The Dragon and Clouds (1763), by the eccentric Japanese artist Soga Shohaku (1730-1781), has returned to the Museum of Fine Arts after touring Japan as part of an exhibition of Japanese masterpieces. The 35-foot-long work depicts a dragon swooping down through whirls of clouds and swishing its scaly tail in rich shades of ink. The work, comprised of eight paintings on sliding doors (fusuma), underwent a major conservation treatment spanning five years and involving five conservators.
Anne Nishimura Morse, William and Helen Pounds Senior Curator of Japanese Art at the MFA, was kind enough to give RainyDayMagazine a tour last week of the exhibit. Besides telling us about Soga Shohaku’s “colorful” background as an artist, Ms. Morse also went into detail about the restoration and conservation process that brought this treasure back to life.
“Shohaku presents one of the most popular subjects of Japanese ink painting in a manner that on one hand, makes reference to revered images from the past, but on the other displays his unconventional use of brush and ink,” she said. “We’re thrilled to have this work on view in Boston, displaying this stunning piece closer to the way the artist intended.”
Apparently, Soga Shohaku was quite the character! He basically made up his own back-story, his training, and art school lineage. As Shohaku had the skills to back up his claims (and lived in a time before Google Search), he was able to get away with it. The “legend” is that he painted while drunk, but looking at the work it is pretty hard to believe that the drunkeness wasn’t an act in order to bolster his mystique. Clearly Shohaku understood the value of PR!!!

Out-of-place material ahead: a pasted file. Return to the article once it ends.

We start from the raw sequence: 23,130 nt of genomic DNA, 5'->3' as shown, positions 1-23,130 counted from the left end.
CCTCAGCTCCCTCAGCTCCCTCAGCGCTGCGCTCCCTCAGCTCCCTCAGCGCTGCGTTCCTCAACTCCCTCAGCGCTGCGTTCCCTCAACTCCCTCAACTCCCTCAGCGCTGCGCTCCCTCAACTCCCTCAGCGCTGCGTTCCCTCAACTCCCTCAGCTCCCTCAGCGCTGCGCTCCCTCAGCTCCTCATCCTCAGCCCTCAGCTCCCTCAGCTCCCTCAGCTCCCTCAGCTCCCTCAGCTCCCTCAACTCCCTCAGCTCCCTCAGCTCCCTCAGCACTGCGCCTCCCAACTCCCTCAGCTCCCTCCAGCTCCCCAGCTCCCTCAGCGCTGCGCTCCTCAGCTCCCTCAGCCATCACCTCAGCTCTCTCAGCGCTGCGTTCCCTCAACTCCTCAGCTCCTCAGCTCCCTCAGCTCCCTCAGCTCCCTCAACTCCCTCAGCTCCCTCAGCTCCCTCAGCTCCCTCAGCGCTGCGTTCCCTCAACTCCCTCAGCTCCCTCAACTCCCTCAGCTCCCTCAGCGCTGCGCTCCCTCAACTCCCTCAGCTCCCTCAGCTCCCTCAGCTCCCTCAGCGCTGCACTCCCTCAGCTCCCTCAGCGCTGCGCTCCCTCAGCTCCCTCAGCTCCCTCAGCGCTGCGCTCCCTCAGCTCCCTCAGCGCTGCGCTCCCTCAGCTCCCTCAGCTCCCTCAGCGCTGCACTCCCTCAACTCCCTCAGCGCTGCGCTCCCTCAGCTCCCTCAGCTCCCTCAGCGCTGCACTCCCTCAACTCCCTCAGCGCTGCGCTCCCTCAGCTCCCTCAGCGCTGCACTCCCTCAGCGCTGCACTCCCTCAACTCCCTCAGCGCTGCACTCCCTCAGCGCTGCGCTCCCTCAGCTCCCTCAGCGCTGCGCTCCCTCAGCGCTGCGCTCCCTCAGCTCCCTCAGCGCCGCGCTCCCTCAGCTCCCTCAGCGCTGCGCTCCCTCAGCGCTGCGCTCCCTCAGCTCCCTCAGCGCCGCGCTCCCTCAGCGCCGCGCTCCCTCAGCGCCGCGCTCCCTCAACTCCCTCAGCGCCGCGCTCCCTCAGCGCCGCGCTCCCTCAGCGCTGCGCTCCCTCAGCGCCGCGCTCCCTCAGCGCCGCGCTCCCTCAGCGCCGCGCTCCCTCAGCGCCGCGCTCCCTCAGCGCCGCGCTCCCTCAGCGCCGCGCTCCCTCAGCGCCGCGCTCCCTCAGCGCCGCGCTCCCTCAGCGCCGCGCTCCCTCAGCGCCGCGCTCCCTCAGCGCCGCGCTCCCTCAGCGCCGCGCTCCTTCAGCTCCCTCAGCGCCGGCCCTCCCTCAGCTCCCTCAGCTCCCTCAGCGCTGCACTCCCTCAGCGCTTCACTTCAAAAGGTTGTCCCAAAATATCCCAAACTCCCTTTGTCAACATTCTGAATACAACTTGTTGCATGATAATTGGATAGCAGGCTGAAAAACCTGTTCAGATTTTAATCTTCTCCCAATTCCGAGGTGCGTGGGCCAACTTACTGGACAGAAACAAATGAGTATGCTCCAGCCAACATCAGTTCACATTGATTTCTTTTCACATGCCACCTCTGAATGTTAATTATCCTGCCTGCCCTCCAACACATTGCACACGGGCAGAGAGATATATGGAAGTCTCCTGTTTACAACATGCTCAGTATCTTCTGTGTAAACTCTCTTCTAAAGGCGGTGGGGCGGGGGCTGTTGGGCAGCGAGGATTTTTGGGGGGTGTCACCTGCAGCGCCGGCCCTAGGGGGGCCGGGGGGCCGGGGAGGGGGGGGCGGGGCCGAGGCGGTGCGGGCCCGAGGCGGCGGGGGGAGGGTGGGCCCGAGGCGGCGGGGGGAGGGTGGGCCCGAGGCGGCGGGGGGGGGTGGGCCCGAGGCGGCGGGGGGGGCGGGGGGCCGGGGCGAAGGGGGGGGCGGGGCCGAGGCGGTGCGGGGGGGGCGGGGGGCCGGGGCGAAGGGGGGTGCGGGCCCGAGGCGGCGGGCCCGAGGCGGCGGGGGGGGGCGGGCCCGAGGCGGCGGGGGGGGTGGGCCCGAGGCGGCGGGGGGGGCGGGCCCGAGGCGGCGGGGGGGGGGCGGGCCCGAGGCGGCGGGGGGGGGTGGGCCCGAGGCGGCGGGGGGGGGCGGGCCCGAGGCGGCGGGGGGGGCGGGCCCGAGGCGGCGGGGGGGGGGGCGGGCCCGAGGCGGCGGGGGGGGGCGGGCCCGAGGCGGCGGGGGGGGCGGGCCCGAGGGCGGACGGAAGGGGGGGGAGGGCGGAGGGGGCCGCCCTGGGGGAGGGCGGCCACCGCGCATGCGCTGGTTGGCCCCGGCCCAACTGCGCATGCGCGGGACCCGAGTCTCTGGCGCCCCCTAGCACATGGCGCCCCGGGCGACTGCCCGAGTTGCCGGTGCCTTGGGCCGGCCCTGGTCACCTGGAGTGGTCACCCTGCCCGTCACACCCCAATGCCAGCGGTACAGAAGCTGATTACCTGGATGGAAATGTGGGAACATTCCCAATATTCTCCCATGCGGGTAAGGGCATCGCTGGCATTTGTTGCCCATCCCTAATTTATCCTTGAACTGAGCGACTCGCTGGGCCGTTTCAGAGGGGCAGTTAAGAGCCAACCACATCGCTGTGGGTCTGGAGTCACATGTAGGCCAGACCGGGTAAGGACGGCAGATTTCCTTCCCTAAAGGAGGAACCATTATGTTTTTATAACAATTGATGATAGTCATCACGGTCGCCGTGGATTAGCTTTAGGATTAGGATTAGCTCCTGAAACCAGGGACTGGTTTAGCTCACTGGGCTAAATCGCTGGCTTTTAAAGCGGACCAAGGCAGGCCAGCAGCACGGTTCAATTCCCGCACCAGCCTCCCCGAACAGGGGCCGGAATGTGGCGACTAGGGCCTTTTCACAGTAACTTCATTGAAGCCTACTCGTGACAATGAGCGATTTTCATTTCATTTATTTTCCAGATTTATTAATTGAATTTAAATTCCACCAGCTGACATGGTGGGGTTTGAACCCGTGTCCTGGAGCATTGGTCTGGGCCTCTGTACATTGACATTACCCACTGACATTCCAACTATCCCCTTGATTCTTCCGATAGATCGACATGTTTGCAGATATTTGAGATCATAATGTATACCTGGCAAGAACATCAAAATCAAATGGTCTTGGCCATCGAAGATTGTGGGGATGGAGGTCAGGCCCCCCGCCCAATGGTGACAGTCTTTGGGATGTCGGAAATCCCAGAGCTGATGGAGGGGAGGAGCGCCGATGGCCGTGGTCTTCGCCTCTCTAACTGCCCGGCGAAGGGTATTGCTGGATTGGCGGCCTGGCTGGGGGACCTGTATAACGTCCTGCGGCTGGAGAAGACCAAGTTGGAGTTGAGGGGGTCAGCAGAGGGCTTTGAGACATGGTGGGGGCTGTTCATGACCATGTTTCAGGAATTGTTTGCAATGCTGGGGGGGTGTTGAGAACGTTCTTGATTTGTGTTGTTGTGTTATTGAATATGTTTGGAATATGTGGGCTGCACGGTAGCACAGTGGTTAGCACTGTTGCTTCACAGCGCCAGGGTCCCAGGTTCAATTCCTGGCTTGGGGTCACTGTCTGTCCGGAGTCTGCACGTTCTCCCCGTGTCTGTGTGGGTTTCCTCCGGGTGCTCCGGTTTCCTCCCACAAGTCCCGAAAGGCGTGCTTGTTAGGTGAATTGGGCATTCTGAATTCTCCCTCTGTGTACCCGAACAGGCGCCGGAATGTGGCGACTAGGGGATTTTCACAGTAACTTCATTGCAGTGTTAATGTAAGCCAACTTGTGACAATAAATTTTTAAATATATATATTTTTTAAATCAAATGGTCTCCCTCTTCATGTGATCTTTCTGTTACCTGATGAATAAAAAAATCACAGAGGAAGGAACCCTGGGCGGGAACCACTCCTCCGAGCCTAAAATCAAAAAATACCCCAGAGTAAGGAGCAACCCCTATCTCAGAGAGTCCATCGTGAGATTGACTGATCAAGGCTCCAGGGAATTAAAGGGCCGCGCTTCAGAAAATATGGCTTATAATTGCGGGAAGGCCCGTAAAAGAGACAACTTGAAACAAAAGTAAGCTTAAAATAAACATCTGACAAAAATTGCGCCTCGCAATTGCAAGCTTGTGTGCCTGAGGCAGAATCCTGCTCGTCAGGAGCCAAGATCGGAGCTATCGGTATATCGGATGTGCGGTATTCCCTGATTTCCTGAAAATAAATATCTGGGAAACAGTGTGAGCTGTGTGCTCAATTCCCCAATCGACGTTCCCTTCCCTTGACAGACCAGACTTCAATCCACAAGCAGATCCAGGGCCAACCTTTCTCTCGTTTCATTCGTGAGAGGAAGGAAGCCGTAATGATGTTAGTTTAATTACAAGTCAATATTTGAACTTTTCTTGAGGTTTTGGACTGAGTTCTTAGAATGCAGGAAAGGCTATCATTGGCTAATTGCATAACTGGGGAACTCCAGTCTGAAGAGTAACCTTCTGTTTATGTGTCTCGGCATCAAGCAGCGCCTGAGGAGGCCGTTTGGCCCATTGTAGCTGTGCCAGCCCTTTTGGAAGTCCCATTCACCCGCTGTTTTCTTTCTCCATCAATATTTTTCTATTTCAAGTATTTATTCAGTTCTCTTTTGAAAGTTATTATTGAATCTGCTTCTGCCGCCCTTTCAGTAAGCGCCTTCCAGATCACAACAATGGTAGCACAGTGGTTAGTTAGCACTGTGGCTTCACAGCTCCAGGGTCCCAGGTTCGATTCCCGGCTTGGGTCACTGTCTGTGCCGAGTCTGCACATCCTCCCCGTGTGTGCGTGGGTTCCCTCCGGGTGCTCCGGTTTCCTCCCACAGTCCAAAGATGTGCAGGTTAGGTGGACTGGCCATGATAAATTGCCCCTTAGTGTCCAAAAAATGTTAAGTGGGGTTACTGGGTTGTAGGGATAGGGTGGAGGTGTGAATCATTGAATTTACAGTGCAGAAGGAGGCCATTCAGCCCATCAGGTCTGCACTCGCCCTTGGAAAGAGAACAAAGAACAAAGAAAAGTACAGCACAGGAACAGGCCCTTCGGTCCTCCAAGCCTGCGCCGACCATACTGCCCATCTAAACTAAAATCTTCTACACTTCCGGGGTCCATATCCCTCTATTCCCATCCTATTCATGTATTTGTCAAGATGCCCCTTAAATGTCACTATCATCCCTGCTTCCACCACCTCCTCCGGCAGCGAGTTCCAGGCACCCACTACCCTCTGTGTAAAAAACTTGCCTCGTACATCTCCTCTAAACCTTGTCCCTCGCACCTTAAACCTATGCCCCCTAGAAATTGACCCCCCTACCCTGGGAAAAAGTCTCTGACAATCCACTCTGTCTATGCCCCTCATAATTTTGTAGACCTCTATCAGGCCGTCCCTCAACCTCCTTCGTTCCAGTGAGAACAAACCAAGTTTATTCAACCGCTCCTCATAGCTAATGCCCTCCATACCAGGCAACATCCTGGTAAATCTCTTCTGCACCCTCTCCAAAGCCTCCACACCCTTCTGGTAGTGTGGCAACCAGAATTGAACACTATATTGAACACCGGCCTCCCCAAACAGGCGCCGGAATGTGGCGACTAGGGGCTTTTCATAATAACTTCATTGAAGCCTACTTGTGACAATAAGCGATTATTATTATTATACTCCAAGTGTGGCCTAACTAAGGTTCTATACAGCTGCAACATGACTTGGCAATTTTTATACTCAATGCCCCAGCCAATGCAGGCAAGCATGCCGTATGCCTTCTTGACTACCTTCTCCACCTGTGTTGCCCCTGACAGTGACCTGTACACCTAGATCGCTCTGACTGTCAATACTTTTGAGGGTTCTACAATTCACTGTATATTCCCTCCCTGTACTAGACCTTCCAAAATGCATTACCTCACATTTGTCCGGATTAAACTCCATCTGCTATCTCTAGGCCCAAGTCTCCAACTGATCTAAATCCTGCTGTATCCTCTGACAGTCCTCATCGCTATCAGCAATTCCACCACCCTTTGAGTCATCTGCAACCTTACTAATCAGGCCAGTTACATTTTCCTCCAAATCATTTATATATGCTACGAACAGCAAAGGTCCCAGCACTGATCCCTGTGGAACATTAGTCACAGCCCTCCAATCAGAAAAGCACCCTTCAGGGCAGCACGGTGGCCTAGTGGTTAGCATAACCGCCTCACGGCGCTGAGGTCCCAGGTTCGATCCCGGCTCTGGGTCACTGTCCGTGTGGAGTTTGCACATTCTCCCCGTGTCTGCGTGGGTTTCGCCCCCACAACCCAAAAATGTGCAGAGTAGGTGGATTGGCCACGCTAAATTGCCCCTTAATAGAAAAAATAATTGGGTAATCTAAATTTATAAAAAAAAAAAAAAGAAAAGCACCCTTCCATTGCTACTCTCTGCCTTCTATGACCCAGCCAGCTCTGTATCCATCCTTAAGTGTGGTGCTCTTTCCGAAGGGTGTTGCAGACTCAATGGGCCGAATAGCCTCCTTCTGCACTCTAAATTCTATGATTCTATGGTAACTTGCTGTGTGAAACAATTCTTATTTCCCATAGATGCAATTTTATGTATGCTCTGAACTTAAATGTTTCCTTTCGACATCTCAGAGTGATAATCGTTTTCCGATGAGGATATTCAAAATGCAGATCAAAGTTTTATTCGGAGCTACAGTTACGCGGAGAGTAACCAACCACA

Note the exaggerated red signature stamp or “chop” at the right corner. Normally made using a carved block of stone, Shohaku actually painted that stamp and added details to suggest that the “stamp” was made by a block which had been used repeatedly. We are not sure if this was the artist being playful/mischievous, or some kind of commentary.
Originally these panels were installed as sliding doors between rooms. During the restoration process, the paper from each panel was meticulously separated from the frame, patched as appropriate, and remounted on new lattice-work.
To restore Dragon and Clouds, MFA conservators first separated and repaired the damaged paintings—minimizing soiling and discoloration as well as removing disfiguring repairs—then built custom wooden lattice cores with multiple layers of handmade Japanese paper on each side of the fusuma.
We learned from Ms Nishimura Morse that one of the tenets of current conservation practice is that all “repairs” must be reversible. If newer techniques are developed or additional information about the work is unearthed, existing repairs must be able to be removed without damaging the artwork. This has not always been the case, and many times when a piece undergoes conservation it is mostly to remove earlier, damaging repair work. Note the gray circular shapes where the original door-grab would have been.
In the original installation as room dividers/sliding doors, there were paintings on both sides of the panels. When repairs were needed, edge panels with less art were often sacrificed. When repairing the Dragon, conservators discovered that the outer panels of this Hawk painting may have been used for some previous repairs. Those visiting the MFA will be able to see the remaining two panels on the opposite wall.
While the well-known Dragon and Clouds is the main attraction at this exhibit, the MFA has paired it with two other scrolls by Soga Shohaku: Dragon (late 1770s) and Tiger (late 1770s). His distinctively playful style were clearly evident in both works.
These GIANT watercolors were done with just black ink. It is hard to convey the subtlety of the ink painting in photos. These panels will be on view until July 6th. Definitely check them out if you are able as they are absolutely stunning in person.